Download the android app: Free
Purchase the monitor: £75 approx.
Developer: AliveCor, David Albert
Thus far, my reviews have been mostly confined to apps, with the only exception being Windows/Linux software, simECG. This review is quite exciting for me, as it involves a physical monitor as well as a companion app. I picked up the now world-famous AliveCor Mobile ECG Monitor a couple of days ago to road test it, and I’m pleased to say that for patients, it’s fantastic, and for students, it’s just as good.
As far as functionality goes, this app serves as a personal event monitor with a particular focus on atrial fibrillation, and it has a ton of nice features that make it a worthwhile investment for patients regular to cardiac departments.
Out of the box, the dual-electrode plate can be attached to the back of your mobile device via an adhesive strip, or kept separate; AliveCor works either way, and if you do attach the monitor and change your phone, you can pick up additional attachment plates for around £6.
Obtaining a trace is a very quick process; it only took me a few seconds to open the app and begin recording, and the trace is saved automatically after 15 seconds, with the limit set at 30. The user is then presented with a series of tick-able boxes such as hand or chest ECG, and a notes section to document any symptoms. These are then stored with the trace.
In this video, you can see that AliveCor jumps straight into recording once fired up.
Heart rate and beat fluctuation are tracked and graphed automatically to allow patients to relate multiple recordings in conjunction with the particular activity being performed during monitor operation.
In addition to this, the app comes with an algorithm that determines the presence of atrial fibrillation and keeps track of how many instances this occurs.
AliveCor offers a great deal of options when it comes to sharing data and to physical useage: once the trace has been recorded, the user can email it, save it as a fully notated PDF and print either from the app or a different program.
Holding the device in your hands, as shown in the app instructions gives you a trace in lead I, and it’s possible to obtain leads II and III by placing the two electrodes in different areas of the body (I have provided these instructions at the bottom of the page). Handily, AliveCor doesn’t just measure biopotentials in the peripherals, but also in the chest. A Lewis lead configuration is possible to view atrial activity with more clarity.
I experienced a minor issue with artefact at the start of recording, but this was almost definitely user error, as AliveCor ‘steadies’ itself pretty quickly if you remain relaxed and support you arms. This learning curve is honestly the only problem I had with the product, and after 10 or so minutes, it wasn’t a problem at all. I don’t want to speak for everyone, but I feel it’s fairly easy to get to grips with, so I doubt that your average patient would have too much trouble with it after a short while.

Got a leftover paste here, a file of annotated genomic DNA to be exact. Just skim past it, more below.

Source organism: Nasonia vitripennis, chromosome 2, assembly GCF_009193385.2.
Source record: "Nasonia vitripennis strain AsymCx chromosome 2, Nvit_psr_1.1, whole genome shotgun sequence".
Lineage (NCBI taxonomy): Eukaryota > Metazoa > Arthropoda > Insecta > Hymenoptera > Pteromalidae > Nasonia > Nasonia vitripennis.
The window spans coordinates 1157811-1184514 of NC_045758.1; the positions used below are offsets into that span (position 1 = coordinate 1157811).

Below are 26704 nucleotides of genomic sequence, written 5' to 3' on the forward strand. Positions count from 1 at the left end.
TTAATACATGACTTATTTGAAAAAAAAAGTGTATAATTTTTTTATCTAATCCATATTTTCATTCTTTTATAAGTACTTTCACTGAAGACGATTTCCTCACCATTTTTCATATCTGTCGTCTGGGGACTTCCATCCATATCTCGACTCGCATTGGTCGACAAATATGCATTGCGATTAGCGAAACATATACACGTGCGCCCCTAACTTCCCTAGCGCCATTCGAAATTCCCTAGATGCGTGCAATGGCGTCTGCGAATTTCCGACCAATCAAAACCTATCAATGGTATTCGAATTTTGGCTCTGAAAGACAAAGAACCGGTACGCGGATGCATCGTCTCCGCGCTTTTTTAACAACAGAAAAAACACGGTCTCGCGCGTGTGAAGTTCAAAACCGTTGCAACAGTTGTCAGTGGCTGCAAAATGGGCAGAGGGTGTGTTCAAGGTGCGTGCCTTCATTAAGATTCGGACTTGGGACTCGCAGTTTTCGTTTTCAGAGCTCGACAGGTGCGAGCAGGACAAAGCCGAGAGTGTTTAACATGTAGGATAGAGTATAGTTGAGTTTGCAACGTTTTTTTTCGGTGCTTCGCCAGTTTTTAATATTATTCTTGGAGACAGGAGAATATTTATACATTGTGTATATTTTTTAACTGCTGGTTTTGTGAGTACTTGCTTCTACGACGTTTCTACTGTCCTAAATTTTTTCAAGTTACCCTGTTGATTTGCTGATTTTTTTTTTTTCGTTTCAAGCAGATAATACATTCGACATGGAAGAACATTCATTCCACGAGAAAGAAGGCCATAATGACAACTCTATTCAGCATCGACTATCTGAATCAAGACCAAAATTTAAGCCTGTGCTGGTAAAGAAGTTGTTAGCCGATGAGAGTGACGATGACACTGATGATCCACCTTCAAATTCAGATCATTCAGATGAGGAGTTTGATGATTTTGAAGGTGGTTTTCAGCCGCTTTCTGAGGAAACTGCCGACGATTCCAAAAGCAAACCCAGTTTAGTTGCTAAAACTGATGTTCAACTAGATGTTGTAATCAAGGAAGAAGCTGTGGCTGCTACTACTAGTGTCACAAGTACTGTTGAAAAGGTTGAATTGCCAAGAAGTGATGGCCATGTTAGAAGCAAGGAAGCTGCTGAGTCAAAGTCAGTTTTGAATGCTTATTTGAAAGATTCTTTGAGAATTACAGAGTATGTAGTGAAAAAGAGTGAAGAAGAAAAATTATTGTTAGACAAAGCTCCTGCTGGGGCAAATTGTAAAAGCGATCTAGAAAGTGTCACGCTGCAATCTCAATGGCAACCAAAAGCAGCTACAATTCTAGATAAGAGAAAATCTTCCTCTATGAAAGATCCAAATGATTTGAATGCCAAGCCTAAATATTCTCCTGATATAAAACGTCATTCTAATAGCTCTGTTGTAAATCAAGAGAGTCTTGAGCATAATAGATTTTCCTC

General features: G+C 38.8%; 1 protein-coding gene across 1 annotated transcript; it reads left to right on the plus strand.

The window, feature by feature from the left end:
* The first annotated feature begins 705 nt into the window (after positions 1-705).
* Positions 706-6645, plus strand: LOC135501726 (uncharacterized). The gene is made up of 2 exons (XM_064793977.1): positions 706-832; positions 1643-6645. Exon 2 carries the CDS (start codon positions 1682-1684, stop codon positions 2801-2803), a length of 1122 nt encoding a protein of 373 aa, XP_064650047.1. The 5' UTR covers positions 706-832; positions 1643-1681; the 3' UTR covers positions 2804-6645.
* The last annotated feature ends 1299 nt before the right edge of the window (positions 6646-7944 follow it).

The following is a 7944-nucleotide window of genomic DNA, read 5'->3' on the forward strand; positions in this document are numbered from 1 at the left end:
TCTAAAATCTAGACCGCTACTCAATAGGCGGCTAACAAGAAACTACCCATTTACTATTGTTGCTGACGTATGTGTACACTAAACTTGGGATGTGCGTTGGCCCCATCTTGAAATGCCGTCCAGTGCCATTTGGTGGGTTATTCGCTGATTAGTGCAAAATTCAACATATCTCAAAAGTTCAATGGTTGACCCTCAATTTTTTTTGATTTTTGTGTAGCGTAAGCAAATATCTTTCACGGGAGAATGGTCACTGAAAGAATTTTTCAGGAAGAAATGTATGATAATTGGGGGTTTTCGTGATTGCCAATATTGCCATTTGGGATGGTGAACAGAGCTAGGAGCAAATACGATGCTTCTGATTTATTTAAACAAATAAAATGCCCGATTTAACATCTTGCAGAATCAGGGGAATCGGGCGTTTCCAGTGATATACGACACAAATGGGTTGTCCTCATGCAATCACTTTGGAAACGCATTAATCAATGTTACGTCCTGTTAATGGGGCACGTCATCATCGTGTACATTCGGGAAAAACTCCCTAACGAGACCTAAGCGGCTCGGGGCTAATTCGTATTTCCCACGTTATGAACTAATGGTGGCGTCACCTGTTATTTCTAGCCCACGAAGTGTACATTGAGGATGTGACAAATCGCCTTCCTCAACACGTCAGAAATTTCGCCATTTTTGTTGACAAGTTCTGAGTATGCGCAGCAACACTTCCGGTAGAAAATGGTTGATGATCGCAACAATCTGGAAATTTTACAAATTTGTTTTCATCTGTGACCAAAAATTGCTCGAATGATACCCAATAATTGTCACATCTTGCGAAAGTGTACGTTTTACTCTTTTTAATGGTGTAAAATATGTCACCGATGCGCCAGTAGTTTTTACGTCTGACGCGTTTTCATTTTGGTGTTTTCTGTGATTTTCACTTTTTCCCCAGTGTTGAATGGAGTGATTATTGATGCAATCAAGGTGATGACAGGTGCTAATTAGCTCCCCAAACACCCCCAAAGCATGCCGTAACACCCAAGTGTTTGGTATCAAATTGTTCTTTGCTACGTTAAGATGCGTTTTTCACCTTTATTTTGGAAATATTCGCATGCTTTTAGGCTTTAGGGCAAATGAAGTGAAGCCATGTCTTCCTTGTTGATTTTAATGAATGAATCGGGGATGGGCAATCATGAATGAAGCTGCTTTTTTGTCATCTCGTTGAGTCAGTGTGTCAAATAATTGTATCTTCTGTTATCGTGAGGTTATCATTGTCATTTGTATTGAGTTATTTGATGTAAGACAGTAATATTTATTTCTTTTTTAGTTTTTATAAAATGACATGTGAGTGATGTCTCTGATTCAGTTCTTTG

Traces themselves look very clean and, thanks to the standard calibration and the inclusion of a regular ECG paper grid, various amplitudes, intervals and waveforms can be measured manually. The trace screen also gives the option to invert the recording, and filter enhancement is selectable for each one.
As an event monitor, this device is invaluable. It comes with its own built-in symptom sheet and it’s incredibly quick and easy to record a good quality trace. AliveCor has been given the thumbs up from the FDA and NICE, so it’ll be interesting to see how the SCST view the monitor; I’ve reached out to them, but haven’t heard anything yet. If I do, I shall update accordingly.
I assume that in the U.S. this app allows patients to forgo some of the high cost of continued medical care by way of allowing the trace to be sent directly to a clinician for review. The UK version gives the option to send the trace to a Cardiac Physiologist for £5 and provides the analysis results within 24 hours, allowing the patient to present an official ECG report to their GP, should they need to.
As an added bonus, the AliveCor app has an educational area that features breakdowns of common arrhythmias and cardiac anatomy. The illustrations are aesthetically very pleasing and straightforward. The information contained within it is not as comprehensive as the information you’ll find in your lectures or textbooks, but it isn’t designed for the use of practitioners, so what is there is entirely sufficient.
All in all, AliveCor truly is a technical feat and not only does exactly what it sets out to do, but gives a glimpse of the future of ECG technology. This is an extremely good way for patients to become actively involved in their own heart health, with a relatively small price tag. The app provides a simple, intuitive UI and doesn’t require any Bluetooth connectivity between monitor and phone: it works right out of the box so that any patient can use it with ease. There’s a reason this product has garnered praise around the globe.
I will add that the device’s creator, Dr David Albert, is one of the nicest individuals with whom I have ever had the pleasure of conversing. His instructions for getting the most out of AliveCor for the purposes of this review have been invaluable, and even though he really didn’t have to, he answered every question I asked him, swiftly too. I’d like to thank David for being kind enough to help me get to grips with the product all the way from his residence in Oklahoma. Students need input such as this; it cements that we are valued and encourages learning outside of regular studies.
Lead I: LH – RH
Lead II: LL (knee) – RH
Lead III: LL – LH
Lewis: Electrode 1 on V1, device angled vertically